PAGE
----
By Stephanie Turaj | The Block Island Times | Oct 04, 2013 | block-island.villagesoup.com
The Rhode Island Superior Court denied an appeal by opponents to Deepwater’s proposed Block Island wind farm that were seeking legal intervenor status in the permitting process for the wind farm.
At a hearing on Wednesday, Oct. 2, Superior Court Judge Michael A. Silverstein affirmed the decision of the Coastal Resources Management Council (CRMC), which denied intervenor status to the individuals, according to Craig Berke, director of community outreach at the Superior Court.
In May, the CRMC denied legal intervenor standing to eight applicants during Deepwater Wind’s permitting process. Five of these applicants – Jon Ives, Rosemarie Ives, Katy Homans, Michael Beauregard and John Lyons – filed for appeal to the Superior Court. The appeal was filed by attorney Terence Tierney on July 19.
“The [Superior] court deferred to the CRMC finding that plaintiffs did not raise any concrete and particularized issues, but it’s difficult to imagine a more concrete allegation of harm than the 40 percent drop in the plaintiff’s property values,” said Tierney.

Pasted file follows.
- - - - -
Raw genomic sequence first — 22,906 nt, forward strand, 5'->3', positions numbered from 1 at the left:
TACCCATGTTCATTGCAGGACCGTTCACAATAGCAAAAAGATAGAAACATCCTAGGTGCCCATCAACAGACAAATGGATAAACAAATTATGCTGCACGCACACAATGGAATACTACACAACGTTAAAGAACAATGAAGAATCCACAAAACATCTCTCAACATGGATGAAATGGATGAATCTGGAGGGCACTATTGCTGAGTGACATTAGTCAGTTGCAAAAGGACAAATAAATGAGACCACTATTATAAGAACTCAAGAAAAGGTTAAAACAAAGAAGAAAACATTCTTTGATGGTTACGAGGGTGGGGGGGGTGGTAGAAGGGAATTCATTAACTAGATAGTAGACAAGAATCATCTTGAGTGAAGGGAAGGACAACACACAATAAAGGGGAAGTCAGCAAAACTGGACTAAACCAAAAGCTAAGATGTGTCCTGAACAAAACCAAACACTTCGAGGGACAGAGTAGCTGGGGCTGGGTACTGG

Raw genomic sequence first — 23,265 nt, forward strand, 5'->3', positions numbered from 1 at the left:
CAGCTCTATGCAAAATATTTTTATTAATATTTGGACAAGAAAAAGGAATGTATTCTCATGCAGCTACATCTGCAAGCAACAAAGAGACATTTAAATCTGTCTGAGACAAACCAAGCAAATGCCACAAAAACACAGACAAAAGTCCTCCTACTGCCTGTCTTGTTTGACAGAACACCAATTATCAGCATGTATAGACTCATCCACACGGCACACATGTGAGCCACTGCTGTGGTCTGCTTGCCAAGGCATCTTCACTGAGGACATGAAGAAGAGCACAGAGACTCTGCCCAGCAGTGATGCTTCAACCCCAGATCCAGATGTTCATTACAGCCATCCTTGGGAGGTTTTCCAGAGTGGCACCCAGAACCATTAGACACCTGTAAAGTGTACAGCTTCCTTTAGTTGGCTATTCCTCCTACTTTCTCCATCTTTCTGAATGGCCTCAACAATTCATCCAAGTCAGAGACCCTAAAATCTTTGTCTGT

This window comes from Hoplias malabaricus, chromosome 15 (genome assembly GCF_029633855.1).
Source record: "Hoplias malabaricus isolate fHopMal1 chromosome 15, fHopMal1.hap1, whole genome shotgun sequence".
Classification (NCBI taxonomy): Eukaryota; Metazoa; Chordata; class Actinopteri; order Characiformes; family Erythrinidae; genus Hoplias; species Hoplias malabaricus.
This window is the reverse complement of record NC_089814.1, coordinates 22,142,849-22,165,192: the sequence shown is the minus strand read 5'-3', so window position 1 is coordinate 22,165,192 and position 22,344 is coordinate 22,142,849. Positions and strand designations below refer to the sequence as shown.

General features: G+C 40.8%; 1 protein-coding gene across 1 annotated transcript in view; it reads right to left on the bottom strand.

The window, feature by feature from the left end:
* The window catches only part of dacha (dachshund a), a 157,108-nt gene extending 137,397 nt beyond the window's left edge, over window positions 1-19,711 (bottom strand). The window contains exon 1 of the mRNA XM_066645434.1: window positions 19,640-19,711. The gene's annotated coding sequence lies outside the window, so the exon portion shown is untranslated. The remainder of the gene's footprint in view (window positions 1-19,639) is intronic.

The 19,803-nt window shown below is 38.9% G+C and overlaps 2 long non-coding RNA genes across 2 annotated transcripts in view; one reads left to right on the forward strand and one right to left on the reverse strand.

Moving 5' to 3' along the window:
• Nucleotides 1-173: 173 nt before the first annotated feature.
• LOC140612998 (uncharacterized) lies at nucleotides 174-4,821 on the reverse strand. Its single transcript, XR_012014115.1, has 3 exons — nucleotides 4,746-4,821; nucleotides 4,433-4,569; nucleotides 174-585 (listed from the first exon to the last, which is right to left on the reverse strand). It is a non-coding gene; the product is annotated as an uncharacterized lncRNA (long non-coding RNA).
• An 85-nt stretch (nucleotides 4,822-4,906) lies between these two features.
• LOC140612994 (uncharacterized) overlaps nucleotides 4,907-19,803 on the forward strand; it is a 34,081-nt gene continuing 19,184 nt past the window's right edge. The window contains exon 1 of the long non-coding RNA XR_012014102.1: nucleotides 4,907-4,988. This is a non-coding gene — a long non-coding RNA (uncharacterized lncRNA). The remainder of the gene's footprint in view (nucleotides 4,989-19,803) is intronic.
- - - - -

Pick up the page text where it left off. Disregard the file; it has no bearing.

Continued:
Tierney added that he and the five applicants are “analyzing” the Superior Court decision, and “contemplating” a further appeal to the Rhode Island Supreme Court.
“That [the denial] was a real disappointment,” said Rosemarie Ives. “But we’re going to continue to oppose the project.”
Ives said she was considered an intervenor in a 2010 Public Utilities Commission (PUC) docket 4185, which is when the PUC approved a Purchase Power agreement between Deepwater and National Grid. “The thing that’s confusing is how the CRMC operates – it appears to be arbitrary,” said Ives. “From our perspective, it seems to be pretty inconsistent with the PUC.”
Michael Beauregard also commented on the court’s decision: “I believe that there has been a double standard here, when you compare this with the process pursued in the Champlin’s Marina case in front of the CRMC.” He noted that various interest groups were granted intervenor status in this CRMC hearing.
An intervenor has legal standing as the Deepwater’s permitting process moves forward; for example, an intervenor would be able to cross-examine witnesses during public hearings. The CRMC is the state agency responsible for permitting the proposed Block Island wind farm.
In July, the CRMC agreed to postpone any hearings or decisions on the wind farm until the Superior Court made its decision. Now that the decision on the intervenors’ appeal has been made, the CRMC can begin to schedule public hearings.
URL to article: https://www.wind-watch.org/news/2013/10/05/deepwater-intervenor-appeals-denied/